Research in the RideNow project focuses on how to motivate participation and reduce coordination costs in ad hoc ride sharing services, as well as the scalability, extensibility, and privacy implications of different system architectures. I was especially interested in the effects of ride sharing on social capital and the development of community.
In MessagePlus, we examined what, if any, context can help people make sense of messages in email lists. When people look for content in email lists like Usenet, they often begin by searching. Search results return one message without context, and our experiments compared two interfaces for positiong messages within their thread context.
The Great Lakes Regional Center of Excellence in Biodefense and Emerging Infectious Diseases Research is an NIH/NIAID funded center. My colleagues and I provided the communications core for the center – developing intranet-like websites, public websites, and private websites for the Public Health Officials Network. We researched the use of technology and its role in the development and maintenance of collaborations within the center.
Here’s the poster we presented at the annual meeting in 2005.
Building Bridges: A Study of Coordination in Projects
Projects are an increasingly common collaborative arrangement used within and between organizations. For instance, organizations use projects to make films, to build buildings, and to develop new vaccines. Project structures vary across organizations but share a few common elements; for instance, they are temporary and collaborative. Using data from a construction research project – the Woods Avenue Bridge (WAB) Project – this dissertation develops the concept of “adaptive capacity,” a set of abilities a project team accumulates that allows them to adjust their work to manage uncertain and unpredictable changes in their environment.
In order to gain an understanding of the work accomplished in the WAB Project, I rely on data gathered during interviews with researchers, MDOT employees, and contractors and archival documents produced during the project. Participants credited the success of the project to social and adaptive aspects of the project’s management and coordination – how relationships among project members were managed and how people were able to adapt to suit changing conditions and schedules.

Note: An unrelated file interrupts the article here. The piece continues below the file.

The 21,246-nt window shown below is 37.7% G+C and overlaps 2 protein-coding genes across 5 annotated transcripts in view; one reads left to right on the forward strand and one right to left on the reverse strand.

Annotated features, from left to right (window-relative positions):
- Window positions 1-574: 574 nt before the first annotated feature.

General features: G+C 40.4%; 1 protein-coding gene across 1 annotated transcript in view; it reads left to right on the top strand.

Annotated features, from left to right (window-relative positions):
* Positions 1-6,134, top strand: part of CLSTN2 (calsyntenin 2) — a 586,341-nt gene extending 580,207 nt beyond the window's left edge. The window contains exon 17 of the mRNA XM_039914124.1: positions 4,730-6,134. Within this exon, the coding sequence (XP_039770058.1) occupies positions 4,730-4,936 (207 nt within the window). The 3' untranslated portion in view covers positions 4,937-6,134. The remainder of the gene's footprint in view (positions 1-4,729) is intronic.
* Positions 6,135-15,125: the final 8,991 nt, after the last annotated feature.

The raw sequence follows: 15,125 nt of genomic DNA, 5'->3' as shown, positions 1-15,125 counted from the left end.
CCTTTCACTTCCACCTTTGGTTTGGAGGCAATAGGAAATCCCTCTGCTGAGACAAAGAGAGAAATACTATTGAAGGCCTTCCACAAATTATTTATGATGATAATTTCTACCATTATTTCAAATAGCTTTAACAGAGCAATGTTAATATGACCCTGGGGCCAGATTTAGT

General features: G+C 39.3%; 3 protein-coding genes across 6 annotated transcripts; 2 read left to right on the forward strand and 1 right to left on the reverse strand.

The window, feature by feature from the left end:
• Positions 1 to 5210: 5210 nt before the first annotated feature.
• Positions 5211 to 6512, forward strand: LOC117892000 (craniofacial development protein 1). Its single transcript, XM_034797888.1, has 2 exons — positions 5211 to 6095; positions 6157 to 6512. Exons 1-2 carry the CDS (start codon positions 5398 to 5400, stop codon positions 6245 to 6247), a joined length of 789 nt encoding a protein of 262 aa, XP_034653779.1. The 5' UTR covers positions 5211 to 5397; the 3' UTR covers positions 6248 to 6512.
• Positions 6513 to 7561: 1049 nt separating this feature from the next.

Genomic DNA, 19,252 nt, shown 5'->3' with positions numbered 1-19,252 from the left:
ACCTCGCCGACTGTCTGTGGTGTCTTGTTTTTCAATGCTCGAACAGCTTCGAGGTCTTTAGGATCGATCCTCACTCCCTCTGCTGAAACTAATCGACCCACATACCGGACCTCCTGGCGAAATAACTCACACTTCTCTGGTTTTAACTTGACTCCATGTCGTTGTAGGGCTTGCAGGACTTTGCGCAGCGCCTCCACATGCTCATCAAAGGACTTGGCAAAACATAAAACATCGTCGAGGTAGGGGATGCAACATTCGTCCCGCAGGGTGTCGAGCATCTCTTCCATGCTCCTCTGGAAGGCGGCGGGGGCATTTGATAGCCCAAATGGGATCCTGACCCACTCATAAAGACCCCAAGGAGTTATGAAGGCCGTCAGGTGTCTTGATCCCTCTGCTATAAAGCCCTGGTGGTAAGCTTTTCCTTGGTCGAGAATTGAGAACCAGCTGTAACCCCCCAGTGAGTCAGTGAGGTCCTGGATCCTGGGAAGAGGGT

Perspective taking, the ability to put oneself in the place of another and to recognize that others may have views different from one’s own, characterized many interactions among WAB Project team members. This perspective taking afforded positive relationships among project team members. Regular meetings during which proactivity and communication were stressed helped the project team stay abreast of others’ work, its impacts on their own, and on the project’s schedule. The project team also employed a number of shared artifacts including contracts and special provisions to develop shared understandings of their practices and dependencies. In summary, positive social interactions within the collaboration, strong social ties, shared understandings, and the adaptive capacity these abilities developed enabled the WAB Project team to adjust to changes in their environment such as schedule changes and unfamiliar practices required for working with new materials. Adaptive capacity serves as a resource for accomplishing the coordination necessary for a collaborative project to succeed. The concept of adaptive capacity helps improve our understanding of the resources collaborative teams develop that make it possible for them to find flexible and creative solutions to their coordination problems.
Read my whole dissertation
Download my dissertation defense talk, including my talk script